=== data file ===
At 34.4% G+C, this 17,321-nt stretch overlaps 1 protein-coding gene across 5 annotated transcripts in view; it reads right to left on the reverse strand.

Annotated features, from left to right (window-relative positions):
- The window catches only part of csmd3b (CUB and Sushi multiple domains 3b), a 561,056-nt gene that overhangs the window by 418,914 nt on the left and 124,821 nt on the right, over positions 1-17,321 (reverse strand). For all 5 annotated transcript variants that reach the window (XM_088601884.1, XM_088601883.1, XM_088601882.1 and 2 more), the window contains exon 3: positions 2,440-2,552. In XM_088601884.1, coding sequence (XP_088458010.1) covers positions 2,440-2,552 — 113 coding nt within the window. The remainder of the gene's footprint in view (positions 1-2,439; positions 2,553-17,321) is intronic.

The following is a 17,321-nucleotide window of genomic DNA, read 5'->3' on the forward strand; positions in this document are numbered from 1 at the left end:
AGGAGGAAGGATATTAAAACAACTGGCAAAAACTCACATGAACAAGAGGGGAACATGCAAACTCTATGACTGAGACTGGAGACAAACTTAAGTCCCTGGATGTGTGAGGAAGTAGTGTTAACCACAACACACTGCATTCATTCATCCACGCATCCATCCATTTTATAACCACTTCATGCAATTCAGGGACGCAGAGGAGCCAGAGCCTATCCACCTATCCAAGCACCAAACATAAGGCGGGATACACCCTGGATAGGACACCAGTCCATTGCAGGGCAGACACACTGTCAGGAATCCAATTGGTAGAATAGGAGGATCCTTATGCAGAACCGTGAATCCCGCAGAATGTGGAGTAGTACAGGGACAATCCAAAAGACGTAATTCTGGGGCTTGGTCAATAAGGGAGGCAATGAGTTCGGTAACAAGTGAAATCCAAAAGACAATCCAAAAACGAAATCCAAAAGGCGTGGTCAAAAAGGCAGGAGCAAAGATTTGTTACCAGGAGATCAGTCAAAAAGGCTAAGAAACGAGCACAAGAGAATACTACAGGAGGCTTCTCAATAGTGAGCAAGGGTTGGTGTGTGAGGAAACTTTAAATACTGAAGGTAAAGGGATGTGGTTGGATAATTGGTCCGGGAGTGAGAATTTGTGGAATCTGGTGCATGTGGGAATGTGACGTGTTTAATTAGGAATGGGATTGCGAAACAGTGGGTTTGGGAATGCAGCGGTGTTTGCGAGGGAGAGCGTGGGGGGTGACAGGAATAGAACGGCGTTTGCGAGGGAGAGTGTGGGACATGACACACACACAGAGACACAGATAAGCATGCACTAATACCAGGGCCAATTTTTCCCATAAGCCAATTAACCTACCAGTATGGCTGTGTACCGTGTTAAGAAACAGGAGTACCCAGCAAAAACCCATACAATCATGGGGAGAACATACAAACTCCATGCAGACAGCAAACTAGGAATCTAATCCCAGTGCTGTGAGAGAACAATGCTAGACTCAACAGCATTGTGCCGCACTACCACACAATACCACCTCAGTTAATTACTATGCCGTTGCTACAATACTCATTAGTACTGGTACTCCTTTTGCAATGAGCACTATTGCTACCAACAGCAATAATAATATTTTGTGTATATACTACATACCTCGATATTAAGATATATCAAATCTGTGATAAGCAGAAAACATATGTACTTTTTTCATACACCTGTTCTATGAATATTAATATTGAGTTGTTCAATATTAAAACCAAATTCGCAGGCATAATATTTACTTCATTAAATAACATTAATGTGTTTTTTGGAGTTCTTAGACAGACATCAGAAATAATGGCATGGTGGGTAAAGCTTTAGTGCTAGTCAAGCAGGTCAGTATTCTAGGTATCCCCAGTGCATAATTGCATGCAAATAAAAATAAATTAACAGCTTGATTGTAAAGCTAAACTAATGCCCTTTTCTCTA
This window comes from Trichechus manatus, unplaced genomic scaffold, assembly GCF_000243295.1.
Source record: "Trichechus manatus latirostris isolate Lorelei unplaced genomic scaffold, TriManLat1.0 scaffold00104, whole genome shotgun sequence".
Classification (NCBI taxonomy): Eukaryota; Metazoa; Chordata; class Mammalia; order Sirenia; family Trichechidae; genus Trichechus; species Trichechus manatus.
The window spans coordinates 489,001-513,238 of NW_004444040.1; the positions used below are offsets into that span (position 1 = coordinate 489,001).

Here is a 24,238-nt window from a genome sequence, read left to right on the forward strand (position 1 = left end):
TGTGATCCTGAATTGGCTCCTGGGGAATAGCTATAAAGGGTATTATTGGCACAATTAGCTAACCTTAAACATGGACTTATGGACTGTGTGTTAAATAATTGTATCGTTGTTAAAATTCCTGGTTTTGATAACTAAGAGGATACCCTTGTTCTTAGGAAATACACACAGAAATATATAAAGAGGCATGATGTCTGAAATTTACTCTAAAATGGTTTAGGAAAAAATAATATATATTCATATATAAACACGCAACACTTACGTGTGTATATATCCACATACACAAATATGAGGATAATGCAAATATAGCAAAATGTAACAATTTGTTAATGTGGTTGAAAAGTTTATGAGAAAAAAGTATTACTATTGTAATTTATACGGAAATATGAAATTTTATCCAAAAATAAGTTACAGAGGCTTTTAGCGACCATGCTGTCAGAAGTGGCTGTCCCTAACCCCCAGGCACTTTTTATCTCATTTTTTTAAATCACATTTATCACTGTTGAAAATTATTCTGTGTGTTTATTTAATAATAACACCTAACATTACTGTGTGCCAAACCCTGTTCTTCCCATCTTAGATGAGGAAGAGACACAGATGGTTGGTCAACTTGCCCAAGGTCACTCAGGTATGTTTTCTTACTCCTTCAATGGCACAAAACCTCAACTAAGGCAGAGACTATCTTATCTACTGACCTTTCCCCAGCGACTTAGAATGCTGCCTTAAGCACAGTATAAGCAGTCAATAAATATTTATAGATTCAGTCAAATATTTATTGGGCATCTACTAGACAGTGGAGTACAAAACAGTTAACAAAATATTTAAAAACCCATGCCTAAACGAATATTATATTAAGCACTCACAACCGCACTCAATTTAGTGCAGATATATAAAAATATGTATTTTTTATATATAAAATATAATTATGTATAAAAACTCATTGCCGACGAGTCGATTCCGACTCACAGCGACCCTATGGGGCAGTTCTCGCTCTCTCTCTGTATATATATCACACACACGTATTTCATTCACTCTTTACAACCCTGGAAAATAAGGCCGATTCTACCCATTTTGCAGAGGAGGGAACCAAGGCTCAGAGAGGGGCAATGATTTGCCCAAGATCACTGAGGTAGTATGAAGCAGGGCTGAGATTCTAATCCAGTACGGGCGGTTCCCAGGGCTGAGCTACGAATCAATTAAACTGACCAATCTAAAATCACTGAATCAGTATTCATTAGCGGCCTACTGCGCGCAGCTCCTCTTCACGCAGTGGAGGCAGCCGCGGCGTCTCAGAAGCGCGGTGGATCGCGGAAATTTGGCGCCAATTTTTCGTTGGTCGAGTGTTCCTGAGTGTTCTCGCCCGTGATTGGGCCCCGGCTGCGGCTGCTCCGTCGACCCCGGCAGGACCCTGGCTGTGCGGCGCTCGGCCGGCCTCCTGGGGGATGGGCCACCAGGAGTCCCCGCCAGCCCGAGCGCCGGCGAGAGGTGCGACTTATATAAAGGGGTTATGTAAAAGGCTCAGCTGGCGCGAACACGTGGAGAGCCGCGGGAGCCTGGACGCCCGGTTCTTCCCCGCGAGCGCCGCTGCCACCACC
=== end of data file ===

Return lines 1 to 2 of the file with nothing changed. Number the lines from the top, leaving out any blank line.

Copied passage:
At 34.4% G+C, this 17,321-nt stretch overlaps 1 protein-coding gene across 5 annotated transcripts in view; it reads right to left on the reverse strand.

Annotated features, from left to right (window-relative positions):